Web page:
Tuesday, December 20, 2016

The Lancaster Round Revisited

I haven't been paddling along the Lancashire coast since my Northern England & Isle of Man guidebook was published in 2011. This is a trip that combines the sheltered tidal waters of the Lune Estuary with a stretch of the historic Lancaster Canal.

I met Amanda at Glasson dock beside the Victoria Inn. I was disappointed to find that the pub closed down several months ago. It is hoped that it will re-open soon but all too often, once these places close, that stay that way. We arrived in plenty of time and needed to wait for the tide to rise before we could launch. It was great to find the muddy estuary shore teeming with bird life!

The launch was exciting. The fog was so thick we could't see the opposite shore so we took a couple of bearings and headed off into the gloom. In fact the fog was so thick that we lost sight of both shores within minutes of setting off upon the rising tide.

The strong currents brought us swiftly up the estuary towards another historic Lune side pub. The Golden Ball Hotel was known as 'Snatchems' during the 18th Century in the days of smugglers, pressgangs and the Lancaster 'hanging judges'.

Progress became a bit more difficult when we ran out of tidal assistance as we passed St Georges Quay and the centre of Lancaster. We pushed on beneath the Lancaster Millennium Bridge, Skerton Bridge and up to Skerton Weir.

After portaging the weir we left tidal waters behind us. Next, it was time to stretch our legs (and other muscles) and trolley our kayaks 20 metres up on to the Lancaster Canal which is carried across the river by the 18th Century Lune Aqueduct.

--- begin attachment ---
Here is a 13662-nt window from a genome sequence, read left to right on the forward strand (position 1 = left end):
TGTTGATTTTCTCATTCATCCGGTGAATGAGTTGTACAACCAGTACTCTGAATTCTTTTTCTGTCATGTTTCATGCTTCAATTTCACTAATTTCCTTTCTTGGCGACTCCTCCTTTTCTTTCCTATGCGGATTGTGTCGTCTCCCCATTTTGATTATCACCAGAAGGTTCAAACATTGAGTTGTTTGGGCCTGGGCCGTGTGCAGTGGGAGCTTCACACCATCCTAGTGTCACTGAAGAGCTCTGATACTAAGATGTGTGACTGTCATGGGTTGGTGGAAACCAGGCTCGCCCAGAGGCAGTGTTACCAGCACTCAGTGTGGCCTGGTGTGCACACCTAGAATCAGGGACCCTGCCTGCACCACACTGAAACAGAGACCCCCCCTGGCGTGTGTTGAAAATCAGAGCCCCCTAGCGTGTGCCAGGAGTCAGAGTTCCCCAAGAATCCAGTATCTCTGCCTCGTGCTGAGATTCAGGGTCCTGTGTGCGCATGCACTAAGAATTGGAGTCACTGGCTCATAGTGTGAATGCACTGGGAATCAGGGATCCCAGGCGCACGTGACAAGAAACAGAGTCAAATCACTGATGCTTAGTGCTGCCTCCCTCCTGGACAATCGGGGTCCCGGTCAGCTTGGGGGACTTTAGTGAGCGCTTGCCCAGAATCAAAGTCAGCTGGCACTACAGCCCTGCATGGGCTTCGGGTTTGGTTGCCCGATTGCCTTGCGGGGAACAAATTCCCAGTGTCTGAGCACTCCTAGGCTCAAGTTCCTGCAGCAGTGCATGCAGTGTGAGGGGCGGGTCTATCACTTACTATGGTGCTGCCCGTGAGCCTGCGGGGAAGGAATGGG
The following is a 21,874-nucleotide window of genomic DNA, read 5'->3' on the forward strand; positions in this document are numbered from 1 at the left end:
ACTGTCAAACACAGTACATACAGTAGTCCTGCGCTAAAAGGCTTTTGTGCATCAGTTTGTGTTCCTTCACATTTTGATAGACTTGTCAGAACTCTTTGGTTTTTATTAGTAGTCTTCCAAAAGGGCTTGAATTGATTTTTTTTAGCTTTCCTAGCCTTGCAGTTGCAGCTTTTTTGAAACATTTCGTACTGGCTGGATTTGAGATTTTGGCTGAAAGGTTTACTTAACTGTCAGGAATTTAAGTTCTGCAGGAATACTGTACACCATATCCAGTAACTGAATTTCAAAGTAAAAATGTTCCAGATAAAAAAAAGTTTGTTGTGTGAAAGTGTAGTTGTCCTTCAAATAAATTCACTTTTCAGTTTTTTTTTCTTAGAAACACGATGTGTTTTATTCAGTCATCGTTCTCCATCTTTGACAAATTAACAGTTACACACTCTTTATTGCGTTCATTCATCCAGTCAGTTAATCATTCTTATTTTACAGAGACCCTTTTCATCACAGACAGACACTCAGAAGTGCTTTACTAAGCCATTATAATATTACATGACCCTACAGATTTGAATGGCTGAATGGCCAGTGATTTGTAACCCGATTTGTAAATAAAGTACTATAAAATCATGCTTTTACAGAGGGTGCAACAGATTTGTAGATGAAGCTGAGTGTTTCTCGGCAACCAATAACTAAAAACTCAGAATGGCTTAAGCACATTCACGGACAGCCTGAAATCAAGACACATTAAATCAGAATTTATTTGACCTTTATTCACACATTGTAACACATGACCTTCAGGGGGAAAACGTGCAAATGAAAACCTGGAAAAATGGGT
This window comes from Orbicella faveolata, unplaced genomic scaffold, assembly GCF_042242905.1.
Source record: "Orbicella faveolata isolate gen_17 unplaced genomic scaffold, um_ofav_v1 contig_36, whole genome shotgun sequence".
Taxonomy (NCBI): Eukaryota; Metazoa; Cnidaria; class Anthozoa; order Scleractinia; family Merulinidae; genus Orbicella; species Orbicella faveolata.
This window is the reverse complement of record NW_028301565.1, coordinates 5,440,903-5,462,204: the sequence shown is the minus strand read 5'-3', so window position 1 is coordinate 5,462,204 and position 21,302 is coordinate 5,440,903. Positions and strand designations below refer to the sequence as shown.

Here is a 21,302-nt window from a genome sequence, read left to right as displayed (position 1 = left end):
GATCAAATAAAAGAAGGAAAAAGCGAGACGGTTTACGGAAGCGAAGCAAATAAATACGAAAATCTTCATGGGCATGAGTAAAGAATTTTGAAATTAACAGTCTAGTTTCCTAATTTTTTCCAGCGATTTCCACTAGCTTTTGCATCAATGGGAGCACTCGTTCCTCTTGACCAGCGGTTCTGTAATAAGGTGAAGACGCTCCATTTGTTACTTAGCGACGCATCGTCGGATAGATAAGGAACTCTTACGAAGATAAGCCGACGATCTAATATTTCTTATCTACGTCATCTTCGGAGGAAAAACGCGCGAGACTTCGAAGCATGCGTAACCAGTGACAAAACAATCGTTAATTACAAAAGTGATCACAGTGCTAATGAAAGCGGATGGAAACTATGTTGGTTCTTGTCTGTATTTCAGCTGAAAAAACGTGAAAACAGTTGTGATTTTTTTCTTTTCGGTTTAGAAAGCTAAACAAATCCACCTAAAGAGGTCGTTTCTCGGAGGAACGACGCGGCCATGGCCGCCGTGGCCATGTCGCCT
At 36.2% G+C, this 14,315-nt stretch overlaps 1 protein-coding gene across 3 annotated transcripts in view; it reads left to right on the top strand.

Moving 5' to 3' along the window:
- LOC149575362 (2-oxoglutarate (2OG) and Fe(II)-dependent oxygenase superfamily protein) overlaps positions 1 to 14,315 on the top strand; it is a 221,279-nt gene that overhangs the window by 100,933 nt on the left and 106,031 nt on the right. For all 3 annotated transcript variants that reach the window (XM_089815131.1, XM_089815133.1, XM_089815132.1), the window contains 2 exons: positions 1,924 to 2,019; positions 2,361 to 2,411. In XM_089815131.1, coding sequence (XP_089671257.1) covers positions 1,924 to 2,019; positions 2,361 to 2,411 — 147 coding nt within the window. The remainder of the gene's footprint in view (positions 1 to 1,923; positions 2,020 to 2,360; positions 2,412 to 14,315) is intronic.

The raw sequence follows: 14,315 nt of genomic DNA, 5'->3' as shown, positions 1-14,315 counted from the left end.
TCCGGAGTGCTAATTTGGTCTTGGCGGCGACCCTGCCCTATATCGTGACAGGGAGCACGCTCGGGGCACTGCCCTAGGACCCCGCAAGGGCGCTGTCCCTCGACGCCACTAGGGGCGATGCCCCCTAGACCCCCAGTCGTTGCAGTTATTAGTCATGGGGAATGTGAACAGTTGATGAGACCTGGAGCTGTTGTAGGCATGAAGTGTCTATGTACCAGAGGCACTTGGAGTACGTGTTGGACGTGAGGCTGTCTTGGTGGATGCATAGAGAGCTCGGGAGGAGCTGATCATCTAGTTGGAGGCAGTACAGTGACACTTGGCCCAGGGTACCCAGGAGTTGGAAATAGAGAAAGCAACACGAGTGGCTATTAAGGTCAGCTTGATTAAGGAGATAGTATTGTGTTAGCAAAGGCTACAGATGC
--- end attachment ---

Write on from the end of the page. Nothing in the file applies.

The canal then runs back through the middle of Lancaster, through deep wooded cuttings and out into rolling countryside. It was an eerie dusky scene with new mist beginning to settle in the hollows and on the water. Continuing towards the village of Galgate we watched a kingfisher catch his fish supper. We could only dream of ours because we were still over 9 kilometres from the end of our trip.

After reaching Galgate Marina in almost complete darkness, our final challenge was to make the right turn onto the Glasson Branch and complete the descent to Glasson Dock. It may only be 4 kilometres to the end but there are 6 locks to portage. Steep slippery banks are difficult enough in broad daylight but we had complete darkness and the thick mist made our head torches next to useless.

I'd like to take this opportunity to thank Amanda for her company on the trip; it was her idea! From the start in misty golden morning light we had an adventure with diverse settings and varied scenery all within a journey of 26 kilometres.